The Belize Barrier Reef, the largest coral reef system in the Northern Hemisphere, has been removed from the United Nations list of endangered world heritage sites.
Unesco says its heritage committee voted Tuesday to remove the reef from its list of threatened sites because it no longer faced immediate danger from development. Mangrove cutting and excessive development was the main concern when the reef was added to the List of World Heritage in Danger in 2009. Since then, the Belize government has imposed a moratorium on oil exploration around the reef and implemented protections for coastal mangrove forests.
“In the last two years, especially in the last year, the government of Belize really has made a transformational shift,” says Fanny Douvere, the coordinator of the marine program at Unesco’s World Heritage Centre.
07 China’s Trash Ban Lifts Lid On Global Recycling Woes But Also Offers Opportunity
China’s decision to ban imports of foreign waste, including some plastics, has reverberated around the world, with recycling operations in other countries struggling to deal with the new reality. Some experts argue that developed nations will, at last, have to face up to the true cost of their plastic addiction instead of shipping the problem to China, which has taken nearly half the world’s waste since 1992.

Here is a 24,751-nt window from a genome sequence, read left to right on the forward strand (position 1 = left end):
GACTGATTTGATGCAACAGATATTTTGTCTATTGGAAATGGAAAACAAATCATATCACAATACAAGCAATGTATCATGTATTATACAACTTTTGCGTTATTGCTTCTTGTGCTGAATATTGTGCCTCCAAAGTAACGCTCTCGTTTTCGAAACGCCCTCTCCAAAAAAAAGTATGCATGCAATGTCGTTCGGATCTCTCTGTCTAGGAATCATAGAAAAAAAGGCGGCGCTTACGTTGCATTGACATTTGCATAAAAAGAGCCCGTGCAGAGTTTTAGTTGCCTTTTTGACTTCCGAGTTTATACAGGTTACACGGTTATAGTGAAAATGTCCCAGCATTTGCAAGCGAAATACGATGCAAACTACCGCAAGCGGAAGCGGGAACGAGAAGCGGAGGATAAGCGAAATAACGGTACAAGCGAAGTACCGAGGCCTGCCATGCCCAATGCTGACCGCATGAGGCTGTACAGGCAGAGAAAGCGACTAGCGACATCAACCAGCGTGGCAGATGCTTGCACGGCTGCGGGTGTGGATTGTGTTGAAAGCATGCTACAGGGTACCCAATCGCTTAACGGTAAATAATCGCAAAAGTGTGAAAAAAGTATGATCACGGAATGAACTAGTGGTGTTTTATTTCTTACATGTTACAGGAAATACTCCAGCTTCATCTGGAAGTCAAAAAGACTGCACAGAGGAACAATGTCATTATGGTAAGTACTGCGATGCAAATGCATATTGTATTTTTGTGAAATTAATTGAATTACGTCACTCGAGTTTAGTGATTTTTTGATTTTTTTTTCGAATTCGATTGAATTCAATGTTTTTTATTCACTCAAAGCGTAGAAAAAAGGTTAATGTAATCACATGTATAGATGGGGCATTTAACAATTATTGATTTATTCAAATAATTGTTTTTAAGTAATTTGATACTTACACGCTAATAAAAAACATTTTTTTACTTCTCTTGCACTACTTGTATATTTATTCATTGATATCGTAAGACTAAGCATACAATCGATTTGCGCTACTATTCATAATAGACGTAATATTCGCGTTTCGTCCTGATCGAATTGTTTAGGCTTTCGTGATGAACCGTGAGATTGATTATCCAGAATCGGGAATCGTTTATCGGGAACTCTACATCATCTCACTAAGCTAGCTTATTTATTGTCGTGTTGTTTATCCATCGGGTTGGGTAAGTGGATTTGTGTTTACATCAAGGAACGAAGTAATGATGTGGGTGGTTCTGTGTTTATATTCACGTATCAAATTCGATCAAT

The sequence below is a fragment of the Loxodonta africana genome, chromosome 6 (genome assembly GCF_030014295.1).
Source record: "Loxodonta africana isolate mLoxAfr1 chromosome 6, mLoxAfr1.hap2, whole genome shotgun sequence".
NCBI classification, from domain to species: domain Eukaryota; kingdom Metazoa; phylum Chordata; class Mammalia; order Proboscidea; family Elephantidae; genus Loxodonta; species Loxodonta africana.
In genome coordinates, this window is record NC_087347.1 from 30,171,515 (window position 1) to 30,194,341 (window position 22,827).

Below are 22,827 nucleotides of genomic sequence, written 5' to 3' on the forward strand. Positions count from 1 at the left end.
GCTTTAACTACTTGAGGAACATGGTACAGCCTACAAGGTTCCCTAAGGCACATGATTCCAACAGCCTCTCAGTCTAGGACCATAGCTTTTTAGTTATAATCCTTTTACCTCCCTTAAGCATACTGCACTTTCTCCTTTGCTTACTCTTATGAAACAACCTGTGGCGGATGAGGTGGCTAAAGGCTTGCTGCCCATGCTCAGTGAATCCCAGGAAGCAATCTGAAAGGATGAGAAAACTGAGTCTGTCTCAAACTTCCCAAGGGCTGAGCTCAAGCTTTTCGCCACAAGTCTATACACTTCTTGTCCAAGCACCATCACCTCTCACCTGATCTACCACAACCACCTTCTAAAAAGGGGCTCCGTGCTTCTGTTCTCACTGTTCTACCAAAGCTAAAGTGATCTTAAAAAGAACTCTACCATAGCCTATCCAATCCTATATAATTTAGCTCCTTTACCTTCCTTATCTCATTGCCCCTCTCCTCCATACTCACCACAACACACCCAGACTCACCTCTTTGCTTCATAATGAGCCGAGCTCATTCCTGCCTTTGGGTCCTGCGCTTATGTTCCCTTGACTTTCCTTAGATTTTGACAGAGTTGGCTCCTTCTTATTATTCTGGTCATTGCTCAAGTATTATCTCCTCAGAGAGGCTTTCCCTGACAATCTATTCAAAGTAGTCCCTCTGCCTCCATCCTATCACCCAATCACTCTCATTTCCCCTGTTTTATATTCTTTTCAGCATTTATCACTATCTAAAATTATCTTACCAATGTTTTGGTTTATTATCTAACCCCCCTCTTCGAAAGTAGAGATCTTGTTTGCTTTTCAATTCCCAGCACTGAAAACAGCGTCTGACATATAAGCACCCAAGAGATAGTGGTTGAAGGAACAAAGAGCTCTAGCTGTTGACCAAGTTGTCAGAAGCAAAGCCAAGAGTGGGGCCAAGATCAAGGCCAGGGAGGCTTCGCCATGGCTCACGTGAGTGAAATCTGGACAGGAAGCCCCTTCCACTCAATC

This could spur much-needed investment in domestic recycling facilities as well as innovation in plastic manufacturing to make products more suited to repurposing. It could also invigorate the vociferous public campaign to change our throwaway culture.
In a new study, published in June in Science Advances, scientists from the University of Georgia (UGA) found that 111 million metric tons of plastic waste will be displaced by China’s new policy by 2030. All that rubbish will have to go somewhere else.
Source: UN Environment
08 Water Companies Need To Do More To Protect The Environment, Report Shows
Although there has been a gradual improving trend in environmental performance over recent years, the industry is not doing enough to reduce serious pollution incidents and comply with permits.
Despite some good performances, the report demands far greater progress in 2018 and subsequent years. The Environment Agency has recently set out a more ambitious programme of environmental improvements which water companies will have to make between 2020 and 2025 – totalling £5 billion of investment. While the majority of companies delivered a ‘good’ or ‘leading’ performance, there are some poorer performers – the report reveals an urgent need by South West Water and Northumbrian Water to improve their performance which has seen them rated lowest this year. South West Water are the worst performer on pollution incidents and Northumbrian Water on permit compliance.